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El Salvador President Bukele wants Bitcoin as a valid tender | Business and Financial Issues

This move, if approved, would make El Salvador the first country in the world to accept cryptocurrency as a legitimate currency.

El Salvador could be the first country to make Bitcoin valid after President Nayib Bukele announced that he would soon introduce a law that could change the economy.

The move could make Central America the first in the world to recognize cryptocurrency currency as a legal tender and “allow for the integration of tens of thousands of people outside the legal economy,” Bukele said on Saturday.

“Next week, I will send to Congress the money that makes Bitcoin a legal tender,” he said in a video for a Bitcoin 2021 conference in Miami.

He said the law seeks to create jobs in a country where “70% of people do not have a bank account and do financial work”.

The government does not provide details of the bill, which will need to be approved by a parliamentary committee chaired by the president’s aides.

Receivables from Salvadorans working overseas represent a large part of the economy – equivalent to about 22% of gross domestic product (GDP).

Last year, remittances amounted to $ 5.9bn, according to government reports.

Strike, a mobile payment program launched in El Salvador in March, said he was grateful for the adoption of the law and is working with the country to make the Bitcoin industry a success.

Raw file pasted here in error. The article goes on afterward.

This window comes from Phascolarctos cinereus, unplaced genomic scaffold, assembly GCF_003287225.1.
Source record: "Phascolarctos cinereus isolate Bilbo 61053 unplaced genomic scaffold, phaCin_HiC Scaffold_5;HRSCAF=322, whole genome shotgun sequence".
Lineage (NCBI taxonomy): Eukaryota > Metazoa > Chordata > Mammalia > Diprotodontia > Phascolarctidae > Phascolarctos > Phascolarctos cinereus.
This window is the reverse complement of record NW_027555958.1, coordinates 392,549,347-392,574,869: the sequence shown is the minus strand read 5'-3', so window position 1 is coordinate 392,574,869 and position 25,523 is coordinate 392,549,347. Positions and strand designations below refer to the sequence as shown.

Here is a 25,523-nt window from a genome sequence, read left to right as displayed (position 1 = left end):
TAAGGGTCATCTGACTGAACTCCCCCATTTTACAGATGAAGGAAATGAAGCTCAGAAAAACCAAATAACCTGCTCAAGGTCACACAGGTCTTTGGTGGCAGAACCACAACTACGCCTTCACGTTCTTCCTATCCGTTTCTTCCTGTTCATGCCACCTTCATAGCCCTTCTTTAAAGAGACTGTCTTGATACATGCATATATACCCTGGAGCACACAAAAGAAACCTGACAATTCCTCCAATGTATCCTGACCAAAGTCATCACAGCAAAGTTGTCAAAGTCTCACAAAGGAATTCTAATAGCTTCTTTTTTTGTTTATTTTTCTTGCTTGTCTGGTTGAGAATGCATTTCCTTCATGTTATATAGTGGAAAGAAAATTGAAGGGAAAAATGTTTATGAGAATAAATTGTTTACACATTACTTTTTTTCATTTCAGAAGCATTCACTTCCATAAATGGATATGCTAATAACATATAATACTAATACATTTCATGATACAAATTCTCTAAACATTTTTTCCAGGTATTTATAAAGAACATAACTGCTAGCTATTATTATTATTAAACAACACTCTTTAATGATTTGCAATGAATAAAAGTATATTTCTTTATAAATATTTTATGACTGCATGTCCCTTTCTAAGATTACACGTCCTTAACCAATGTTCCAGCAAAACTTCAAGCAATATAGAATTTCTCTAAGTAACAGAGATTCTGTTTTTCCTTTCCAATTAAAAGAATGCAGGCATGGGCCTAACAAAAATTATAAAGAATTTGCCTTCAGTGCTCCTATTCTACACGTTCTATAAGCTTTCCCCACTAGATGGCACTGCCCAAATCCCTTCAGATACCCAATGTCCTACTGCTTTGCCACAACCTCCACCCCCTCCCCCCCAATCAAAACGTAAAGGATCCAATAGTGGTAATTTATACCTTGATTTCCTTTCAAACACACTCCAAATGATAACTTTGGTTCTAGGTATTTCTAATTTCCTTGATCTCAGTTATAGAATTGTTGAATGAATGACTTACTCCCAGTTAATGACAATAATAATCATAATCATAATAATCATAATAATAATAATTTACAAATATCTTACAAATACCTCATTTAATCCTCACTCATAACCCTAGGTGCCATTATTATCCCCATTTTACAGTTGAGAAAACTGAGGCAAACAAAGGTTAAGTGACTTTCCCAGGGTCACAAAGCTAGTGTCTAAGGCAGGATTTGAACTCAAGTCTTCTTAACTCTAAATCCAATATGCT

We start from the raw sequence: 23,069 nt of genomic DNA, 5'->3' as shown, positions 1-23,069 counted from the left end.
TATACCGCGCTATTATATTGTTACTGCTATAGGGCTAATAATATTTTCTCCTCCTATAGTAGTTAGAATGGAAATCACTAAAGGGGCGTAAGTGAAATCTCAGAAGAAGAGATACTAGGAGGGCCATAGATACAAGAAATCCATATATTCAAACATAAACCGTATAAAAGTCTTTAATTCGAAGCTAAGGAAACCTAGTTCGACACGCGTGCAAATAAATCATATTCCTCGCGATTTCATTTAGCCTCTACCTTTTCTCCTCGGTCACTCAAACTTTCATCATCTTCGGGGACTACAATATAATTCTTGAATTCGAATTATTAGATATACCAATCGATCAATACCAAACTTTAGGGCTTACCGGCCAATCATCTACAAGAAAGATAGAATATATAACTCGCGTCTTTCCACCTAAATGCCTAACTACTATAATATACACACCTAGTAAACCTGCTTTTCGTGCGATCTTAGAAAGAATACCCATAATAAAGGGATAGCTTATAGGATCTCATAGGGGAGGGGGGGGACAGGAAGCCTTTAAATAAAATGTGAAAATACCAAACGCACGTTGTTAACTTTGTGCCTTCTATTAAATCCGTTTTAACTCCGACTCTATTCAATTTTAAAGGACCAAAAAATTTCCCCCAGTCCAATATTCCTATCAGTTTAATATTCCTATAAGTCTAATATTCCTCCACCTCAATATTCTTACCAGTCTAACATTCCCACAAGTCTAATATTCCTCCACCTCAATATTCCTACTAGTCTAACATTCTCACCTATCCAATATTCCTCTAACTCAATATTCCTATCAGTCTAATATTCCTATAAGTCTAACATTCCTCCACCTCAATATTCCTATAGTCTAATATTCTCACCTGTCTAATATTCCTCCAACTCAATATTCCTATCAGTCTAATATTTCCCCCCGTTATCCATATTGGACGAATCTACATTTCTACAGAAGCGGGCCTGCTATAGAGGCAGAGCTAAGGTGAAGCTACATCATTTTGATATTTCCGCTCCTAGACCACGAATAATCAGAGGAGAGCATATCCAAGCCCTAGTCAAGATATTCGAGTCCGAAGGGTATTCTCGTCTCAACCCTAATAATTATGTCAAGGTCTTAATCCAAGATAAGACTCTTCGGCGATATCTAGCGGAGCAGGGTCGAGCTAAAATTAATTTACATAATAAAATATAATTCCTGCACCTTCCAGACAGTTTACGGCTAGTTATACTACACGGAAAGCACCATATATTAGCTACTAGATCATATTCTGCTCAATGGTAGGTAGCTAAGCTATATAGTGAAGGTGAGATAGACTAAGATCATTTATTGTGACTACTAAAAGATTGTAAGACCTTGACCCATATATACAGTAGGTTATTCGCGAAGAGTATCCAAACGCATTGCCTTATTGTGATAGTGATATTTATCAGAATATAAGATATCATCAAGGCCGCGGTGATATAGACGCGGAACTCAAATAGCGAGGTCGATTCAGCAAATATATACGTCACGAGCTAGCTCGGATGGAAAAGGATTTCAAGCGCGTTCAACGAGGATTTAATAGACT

“This is the news that has been heard around the world for Bitcoin,” Strike founder and CEO Jack Mallers, founder of Bukele’s video, was told at a Miami conference.

“Receiving digital currency as a legitimate currency provides an opportunity for El Salvador to be the safest, most secure and integrated environment in the world,” Mallers said.

The cryptocurrency market grew to $ 2.5 trillion by mid-May 2020, according to the CoinMarketCap page, driven by interest from investors from Wall Street to Silicon Valley.

But the volatility of Bitcoin – valued at $ 36,127 – and its vague rules raised questions about whether it could replace fiat currencies in day-to-day operations.




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